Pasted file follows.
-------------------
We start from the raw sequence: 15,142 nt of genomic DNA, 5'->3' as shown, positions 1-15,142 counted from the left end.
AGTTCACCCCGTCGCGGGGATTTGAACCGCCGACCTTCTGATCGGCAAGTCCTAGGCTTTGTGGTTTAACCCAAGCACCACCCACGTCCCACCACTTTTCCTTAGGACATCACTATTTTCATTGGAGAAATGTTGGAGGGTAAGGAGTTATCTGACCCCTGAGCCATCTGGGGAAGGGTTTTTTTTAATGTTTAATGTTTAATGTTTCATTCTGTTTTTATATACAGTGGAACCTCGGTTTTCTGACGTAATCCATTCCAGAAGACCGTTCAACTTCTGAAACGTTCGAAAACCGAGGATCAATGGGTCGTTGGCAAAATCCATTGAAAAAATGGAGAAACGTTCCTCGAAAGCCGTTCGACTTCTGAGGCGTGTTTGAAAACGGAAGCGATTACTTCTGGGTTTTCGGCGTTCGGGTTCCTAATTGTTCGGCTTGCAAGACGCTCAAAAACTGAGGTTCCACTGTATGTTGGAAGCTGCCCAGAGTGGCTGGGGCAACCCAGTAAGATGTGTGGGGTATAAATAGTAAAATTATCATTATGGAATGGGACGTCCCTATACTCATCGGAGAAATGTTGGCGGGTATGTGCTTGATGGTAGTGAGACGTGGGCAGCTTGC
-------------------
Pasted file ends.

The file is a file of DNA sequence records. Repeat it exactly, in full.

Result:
We start from the raw sequence: 15,142 nt of genomic DNA, 5'->3' as shown, positions 1-15,142 counted from the left end.
AGTTCACCCCGTCGCGGGGATTTGAACCGCCGACCTTCTGATCGGCAAGTCCTAGGCTTTGTGGTTTAACCCAAGCACCACCCACGTCCCACCACTTTTCCTTAGGACATCACTATTTTCATTGGAGAAATGTTGGAGGGTAAGGAGTTATCTGACCCCTGAGCCATCTGGGGAAGGGTTTTTTTTAATGTTTAATGTTTAATGTTTCATTCTGTTTTTATATACAGTGGAACCTCGGTTTTCTGACGTAATCCATTCCAGAAGACCGTTCAACTTCTGAAACGTTCGAAAACCGAGGATCAATGGGTCGTTGGCAAAATCCATTGAAAAAATGGAGAAACGTTCCTCGAAAGCCGTTCGACTTCTGAGGCGTGTTTGAAAACGGAAGCGATTACTTCTGGGTTTTCGGCGTTCGGGTTCCTAATTGTTCGGCTTGCAAGACGCTCAAAAACTGAGGTTCCACTGTATGTTGGAAGCTGCCCAGAGTGGCTGGGGCAACCCAGTAAGATGTGTGGGGTATAAATAGTAAAATTATCATTATGGAATGGGACGTCCCTATACTCATCGGAGAAATGTTGGCGGGTATGTGCTTGATGGTAGTGAGACGTGGGCAGCTTGC